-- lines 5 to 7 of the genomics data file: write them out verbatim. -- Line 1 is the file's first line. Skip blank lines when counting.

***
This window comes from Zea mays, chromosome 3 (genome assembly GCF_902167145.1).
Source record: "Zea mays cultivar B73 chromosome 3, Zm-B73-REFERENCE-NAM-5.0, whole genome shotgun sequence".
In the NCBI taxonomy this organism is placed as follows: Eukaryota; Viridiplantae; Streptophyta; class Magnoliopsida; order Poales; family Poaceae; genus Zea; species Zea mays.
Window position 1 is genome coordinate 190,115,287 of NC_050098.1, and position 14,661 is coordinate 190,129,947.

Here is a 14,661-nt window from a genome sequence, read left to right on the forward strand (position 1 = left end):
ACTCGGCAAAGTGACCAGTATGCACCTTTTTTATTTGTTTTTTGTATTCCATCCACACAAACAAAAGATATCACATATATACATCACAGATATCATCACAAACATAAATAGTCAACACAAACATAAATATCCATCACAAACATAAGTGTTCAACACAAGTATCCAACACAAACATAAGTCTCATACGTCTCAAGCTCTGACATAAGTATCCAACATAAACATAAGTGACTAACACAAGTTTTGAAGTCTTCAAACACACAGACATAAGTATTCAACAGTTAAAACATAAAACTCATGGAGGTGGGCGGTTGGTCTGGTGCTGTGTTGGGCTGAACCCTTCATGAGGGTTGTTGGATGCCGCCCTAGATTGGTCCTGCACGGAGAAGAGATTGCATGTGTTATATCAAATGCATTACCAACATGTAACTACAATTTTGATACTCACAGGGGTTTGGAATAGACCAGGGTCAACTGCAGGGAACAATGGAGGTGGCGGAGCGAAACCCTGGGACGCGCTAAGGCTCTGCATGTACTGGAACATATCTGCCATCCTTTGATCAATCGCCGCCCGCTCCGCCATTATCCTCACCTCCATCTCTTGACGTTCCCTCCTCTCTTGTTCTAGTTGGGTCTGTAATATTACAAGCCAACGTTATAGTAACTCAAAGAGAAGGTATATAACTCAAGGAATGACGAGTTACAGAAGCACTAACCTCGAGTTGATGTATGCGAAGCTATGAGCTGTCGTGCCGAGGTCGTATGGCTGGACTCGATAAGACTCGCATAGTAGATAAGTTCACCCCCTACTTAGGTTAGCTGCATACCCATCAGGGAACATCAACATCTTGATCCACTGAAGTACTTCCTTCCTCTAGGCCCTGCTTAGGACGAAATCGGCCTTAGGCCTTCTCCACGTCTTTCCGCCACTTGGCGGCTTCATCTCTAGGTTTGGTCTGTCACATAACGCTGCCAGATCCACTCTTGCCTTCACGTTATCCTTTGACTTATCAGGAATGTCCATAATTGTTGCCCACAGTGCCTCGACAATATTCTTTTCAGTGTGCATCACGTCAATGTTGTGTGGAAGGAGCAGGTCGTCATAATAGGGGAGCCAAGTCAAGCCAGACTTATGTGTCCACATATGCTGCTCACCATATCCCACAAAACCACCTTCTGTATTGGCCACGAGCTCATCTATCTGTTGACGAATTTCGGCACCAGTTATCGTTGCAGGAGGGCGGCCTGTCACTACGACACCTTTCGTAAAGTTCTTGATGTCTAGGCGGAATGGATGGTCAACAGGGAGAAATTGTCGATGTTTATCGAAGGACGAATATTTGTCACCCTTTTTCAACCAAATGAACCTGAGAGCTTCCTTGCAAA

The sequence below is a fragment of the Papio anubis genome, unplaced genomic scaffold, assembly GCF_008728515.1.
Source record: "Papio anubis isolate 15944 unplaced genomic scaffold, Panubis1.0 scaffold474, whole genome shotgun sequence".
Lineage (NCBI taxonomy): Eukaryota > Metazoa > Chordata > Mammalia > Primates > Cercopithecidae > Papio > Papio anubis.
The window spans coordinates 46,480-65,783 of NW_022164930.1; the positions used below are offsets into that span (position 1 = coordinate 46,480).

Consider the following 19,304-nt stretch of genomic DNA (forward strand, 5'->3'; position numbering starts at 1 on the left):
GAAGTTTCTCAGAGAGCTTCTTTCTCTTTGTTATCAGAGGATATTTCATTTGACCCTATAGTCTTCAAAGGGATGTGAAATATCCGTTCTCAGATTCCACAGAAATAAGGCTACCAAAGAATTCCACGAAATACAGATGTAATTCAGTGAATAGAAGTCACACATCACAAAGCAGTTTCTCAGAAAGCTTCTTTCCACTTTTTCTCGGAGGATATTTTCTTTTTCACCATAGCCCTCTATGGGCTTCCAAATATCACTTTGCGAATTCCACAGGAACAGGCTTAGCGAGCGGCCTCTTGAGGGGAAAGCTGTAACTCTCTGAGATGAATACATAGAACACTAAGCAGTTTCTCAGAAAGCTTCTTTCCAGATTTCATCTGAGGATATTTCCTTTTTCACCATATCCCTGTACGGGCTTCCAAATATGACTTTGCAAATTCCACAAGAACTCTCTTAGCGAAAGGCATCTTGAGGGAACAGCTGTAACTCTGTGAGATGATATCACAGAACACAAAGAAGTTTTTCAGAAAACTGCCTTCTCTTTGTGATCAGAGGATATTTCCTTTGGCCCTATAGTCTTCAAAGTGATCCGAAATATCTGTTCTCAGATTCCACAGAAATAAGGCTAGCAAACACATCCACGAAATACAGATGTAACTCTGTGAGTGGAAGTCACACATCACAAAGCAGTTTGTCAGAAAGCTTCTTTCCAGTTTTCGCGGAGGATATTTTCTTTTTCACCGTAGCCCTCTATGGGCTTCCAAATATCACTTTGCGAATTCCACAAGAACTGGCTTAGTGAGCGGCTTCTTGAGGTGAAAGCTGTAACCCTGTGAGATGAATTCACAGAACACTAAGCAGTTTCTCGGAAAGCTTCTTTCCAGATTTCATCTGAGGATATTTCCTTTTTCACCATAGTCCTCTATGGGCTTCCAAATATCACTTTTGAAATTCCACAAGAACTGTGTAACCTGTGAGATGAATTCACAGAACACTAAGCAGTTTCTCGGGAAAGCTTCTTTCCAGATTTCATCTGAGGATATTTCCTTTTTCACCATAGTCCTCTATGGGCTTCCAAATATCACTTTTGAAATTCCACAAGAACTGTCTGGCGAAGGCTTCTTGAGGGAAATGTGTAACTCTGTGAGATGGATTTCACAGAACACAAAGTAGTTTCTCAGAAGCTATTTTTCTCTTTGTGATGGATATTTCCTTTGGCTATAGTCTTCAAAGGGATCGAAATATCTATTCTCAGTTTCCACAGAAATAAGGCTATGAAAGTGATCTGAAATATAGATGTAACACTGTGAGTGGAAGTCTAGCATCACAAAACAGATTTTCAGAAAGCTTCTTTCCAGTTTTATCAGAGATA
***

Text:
Here is a 14,661-nt window from a genome sequence, read left to right on the forward strand (position 1 = left end):
ACTCGGCAAAGTGACCAGTATGCACCTTTTTTATTTGTTTTTTGTATTCCATCCACACAAACAAAAGATATCACATATATACATCACAGATATCATCACAAACATAAATAGTCAACACAAACATAAATATCCATCACAAACATAAGTGTTCAACACAAGTATCCAACACAAACATAAGTCTCATACGTCTCAAGCTCTGACATAAGTATCCAACATAAACATAAGTGACTAACACAAGTTTTGAAGTCTTCAAACACACAGACATAAGTATTCAACAGTTAAAACATAAAACTCATGGAGGTGGGCGGTTGGTCTGGTGCTGTGTTGGGCTGAACCCTTCATGAGGGTTGTTGGATGCCGCCCTAGATTGGTCCTGCACGGAGAAGAGATTGCATGTGTTATATCAAATGCATTACCAACATGTAACTACAATTTTGATACTCACAGGGGTTTGGAATAGACCAGGGTCAACTGCAGGGAACAATGGAGGTGGCGGAGCGAAACCCTGGGACGCGCTAAGGCTCTGCATGTACTGGAACATATCTGCCATCCTTTGATCAATCGCCGCCCGCTCCGCCATTATCCTCACCTCCATCTCTTGACGTTCCCTCCTCTCTTGTTCTAGTTGGGTCTGTAATATTACAAGCCAACGTTATAGTAACTCAAAGAGAAGGTATATAACTCAAGGAATGACGAGTTACAGAAGCACTAACCTCGAGTTGATGTATGCGAAGCTATGAGCTGTCGTGCCGAGGTCGTATGGCTGGACTCGATAAGACTCGCATAGTAGATAAGTTCACCCCCTACTTAGGTTAGCTGCATACCCATCAGGGAACATCAACATCTTGATCCACTGAAGTACTTCCTTCCTCTAGGCCCTGCTTAGGACGAAATCGGCCTTAGGCCTTCTCCACGTCTTTCCGCCACTTGGCGGCTTCATCTCTAGGTTTGGTCTGTCACATAACGCTGCCAGATCCACTCTTGCCTTCACGTTATCCTTTGACTTATCAGGAATGTCCATAATTGTTGCCCACAGTGCCTCGACAATATTCTTTTCAGTGTGCATCACGTCAATGTTGTGTGGAAGGAGCAGGTCGTCATAATAGGGGAGCCAAGTCAAGCCAGACTTATGTGTCCACATATGCTGCTCACCATATCCCACAAAACCACCTTCTGTATTGGCCACGAGCTCATCTATCTGTTGACGAATTTCGGCACCAGTTATCGTTGCAGGAGGGCGGCCTGTCACTACGACACCTTTCGTAAAGTTCTTGATGTCTAGGCGGAATGGATGGTCAACAGGGAGAAATTGTCGATGTTTATCGAAGGACGAATATTTGTCACCCTTTTTCAACCAAATGAACCTGAGAGCTTCCTTGCAAA

The sequence below is a fragment of the Papio anubis genome, unplaced genomic scaffold, assembly GCF_008728515.1.